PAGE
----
SEND protesters demand action as funding crisis ‘spills into the open’

Hackney SEND protesters on the Town Hall steps. Photograph: Otis Ritchie.

Hackney parents, accompanied by the borough’s leading councillors, marched on Downing Street yesterday in protest against the levels of funding for children with special education needs and disabilities (SEND).

Hackney Special Education Crisis demonstrators were part of co-ordinated action across the country demanding their children receive full funding, as local authorities stare down a high-needs SEND gap of £1.6bn over the next two years, according to ISOS partnership figures.

Holding signs reading ‘Fund Our Future’ and ‘End the SEND Crisis’, parents used the rally to voice their outrage at the experiences of families and children with SEND as a result of funding arrangements instituted by the government in 2014.

Mother and campaigner Lisa Kelleher said: “I was marching yesterday with my four daughters (two have autism spectrum disorder) to protest against central governments inadequate levels of SEND funding. This is impacting a lot of children in Hackney.

“Schools are not receiving enough money to provide the proper support that a child with SEND needs and this means that a lot of children receive nothing. Parents have to fight for funding for their children, often having to go to tribunal.

“When you deny a child with special needs adequate funding, the effects are felt not only for that child, but also the rest of the class. Importantly, this funding is not ring-fenced specifically for the child, and this was an important part of yesterday’s march.”

The Hackney mum added that she was forced to fight for her daughter’s right to an education, health and care plan (EHCP) through a tribunal, which secured her vital speech therapy support in school.

Kelleher said: “I understand how hard it is to fight for your child’s right to education and go to tribunal, particularly when life already has its share of challenges when having a child with a disability.”

Photograph: Hackney Council.

The Children and Families Act came into force in 2014, extending the special educational needs system to young people up to the age of 25 and introducing EHC plans, a council-assessed legal document entitling a young person to extra help so they can access education or training.

However, campaigners and councillors point out that funding has not risen concurrently with the age range for an EHCP being extended, forcing already cash-strapped local authorities to dip into their reserves and grants to find the funding for children with SEND.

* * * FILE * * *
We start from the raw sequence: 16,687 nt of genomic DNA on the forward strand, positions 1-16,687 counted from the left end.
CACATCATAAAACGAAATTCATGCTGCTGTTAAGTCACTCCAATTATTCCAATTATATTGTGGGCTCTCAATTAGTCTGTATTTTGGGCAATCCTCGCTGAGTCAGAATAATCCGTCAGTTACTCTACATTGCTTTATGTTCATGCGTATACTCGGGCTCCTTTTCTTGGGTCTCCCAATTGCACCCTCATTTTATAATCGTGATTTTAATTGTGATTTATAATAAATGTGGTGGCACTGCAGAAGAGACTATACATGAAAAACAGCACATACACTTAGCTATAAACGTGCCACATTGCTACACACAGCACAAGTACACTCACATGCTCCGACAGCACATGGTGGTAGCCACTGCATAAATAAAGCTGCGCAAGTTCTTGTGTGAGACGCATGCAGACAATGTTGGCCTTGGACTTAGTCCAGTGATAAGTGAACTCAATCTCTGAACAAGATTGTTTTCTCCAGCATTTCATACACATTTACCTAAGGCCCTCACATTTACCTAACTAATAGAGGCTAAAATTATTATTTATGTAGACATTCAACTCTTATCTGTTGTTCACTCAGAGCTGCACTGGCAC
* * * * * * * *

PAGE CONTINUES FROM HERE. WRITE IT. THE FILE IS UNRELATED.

According to Ofsted figures at May 2019, half of all local area SEND services have failed their Ofsted / Care Quality Commission inspection, with parental appeals to the special educational needs and disability tribunal increasing by 80 per cent since reforms to SEND funding were instituted.

Cllr Chris Kennedy (Lab, Hackney Wick), cabinet member for families, early years and play, who joined the march, said: “Over the last few years, councils across the country have reached breaking point, and the pressures being felt by schools, local authorities and parents of some of our most vulnerable children and young adults are spilling into the open.

“Like a number of councils, Hackney was recently the subject of a judicial review into the way we fund EHCPs. It is shameful that government under-funding pitches hard-pressed parent-carers against local councils that are doing their best to provide support for some of their most vulnerable young people.

“It cannot be right that councils are being dragged to the verge of bankruptcy, and it cannot be right that parents and carers are being forced to take action against their local council out of sheer exasperation and desperation.

“We need properly funded provision, with Government funding linked to the number of EHCPs for which a local authority is responsible. It’s not rocket science – it’s a fair and sensible approach to funding.”

Kennedy went on to accuse the government of “practically freezing” funding for pupils with EHCPs, with Hackney spending £52m in 2018/19 on high needs funding whilst only receiving £42.5m from central government.

According to the families cabinet member, Hackney’s overspend is set to increase by about £1.7m each year, as the council struggles to fund the currently 1900 children and young people with an EHCP.

Poppy Rose, co-founder of SEND National Crisis, said: “It is an intolerable situation that means access to rights, equality, inclusion and the prospect of a bright future are being wrongfully denied to many thousands of disabled children. This is not just a national crisis; it is a national scandal.”

Department for Education data shows an 11 per cent rise of children and young people on EHCPs since 2018.

Children and Families Minister Nadhim Zahawi said: “These statistics are concerning. EHCPs were introduced to provide personalised and tailored support for those children with more complex needs, but the 10 per cent increase in plans last year is a clear challenge for the SEN and disability system. We will use this data to follow up with local authorities who are not performing well to support and challenge them to improve.

“My ambition for children with additional needs is that they have the same opportunities to succeed in life as any other child and I am pleased to see that children with new plans are securing more placements in mainstream schools, reinforcing our belief that every school should be a school for a child with SEND, and that all schools should be inclusive.

“Whilst we have increased the total amount allocated to high needs funding to £6.3 billion this year, we recognise the pressures in the system and we are working with the sector ahead of the spending review to find a long term, sustainable solution for high needs funding.”



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